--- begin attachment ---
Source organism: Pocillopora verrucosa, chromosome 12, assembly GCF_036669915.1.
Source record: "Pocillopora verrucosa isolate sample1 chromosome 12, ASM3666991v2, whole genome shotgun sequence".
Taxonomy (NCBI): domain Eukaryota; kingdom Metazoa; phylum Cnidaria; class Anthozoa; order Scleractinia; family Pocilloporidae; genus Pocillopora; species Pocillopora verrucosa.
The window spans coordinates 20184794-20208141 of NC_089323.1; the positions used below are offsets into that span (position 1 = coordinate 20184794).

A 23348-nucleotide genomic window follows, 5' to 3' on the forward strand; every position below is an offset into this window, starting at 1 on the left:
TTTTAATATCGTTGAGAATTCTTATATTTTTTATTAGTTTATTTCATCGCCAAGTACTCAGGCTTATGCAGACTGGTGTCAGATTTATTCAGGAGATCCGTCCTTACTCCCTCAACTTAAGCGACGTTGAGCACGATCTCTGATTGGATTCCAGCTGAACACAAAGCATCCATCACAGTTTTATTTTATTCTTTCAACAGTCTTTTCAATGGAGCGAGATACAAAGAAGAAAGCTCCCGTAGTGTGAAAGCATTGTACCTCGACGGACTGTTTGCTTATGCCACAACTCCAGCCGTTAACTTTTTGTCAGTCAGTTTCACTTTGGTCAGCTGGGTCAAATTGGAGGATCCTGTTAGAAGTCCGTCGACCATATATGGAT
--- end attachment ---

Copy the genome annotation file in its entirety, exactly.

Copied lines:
Source organism: Pocillopora verrucosa, chromosome 12, assembly GCF_036669915.1.
Source record: "Pocillopora verrucosa isolate sample1 chromosome 12, ASM3666991v2, whole genome shotgun sequence".
Taxonomy (NCBI): domain Eukaryota; kingdom Metazoa; phylum Cnidaria; class Anthozoa; order Scleractinia; family Pocilloporidae; genus Pocillopora; species Pocillopora verrucosa.
The window spans coordinates 20184794-20208141 of NC_089323.1; the positions used below are offsets into that span (position 1 = coordinate 20184794).

A 23348-nucleotide genomic window follows, 5' to 3' on the forward strand; every position below is an offset into this window, starting at 1 on the left:
TTTTAATATCGTTGAGAATTCTTATATTTTTTATTAGTTTATTTCATCGCCAAGTACTCAGGCTTATGCAGACTGGTGTCAGATTTATTCAGGAGATCCGTCCTTACTCCCTCAACTTAAGCGACGTTGAGCACGATCTCTGATTGGATTCCAGCTGAACACAAAGCATCCATCACAGTTTTATTTTATTCTTTCAACAGTCTTTTCAATGGAGCGAGATACAAAGAAGAAAGCTCCCGTAGTGTGAAAGCATTGTACCTCGACGGACTGTTTGCTTATGCCACAACTCCAGCCGTTAACTTTTTGTCAGTCAGTTTCACTTTGGTCAGCTGGGTCAAATTGGAGGATCCTGTTAGAAGTCCGTCGACCATATATGGAT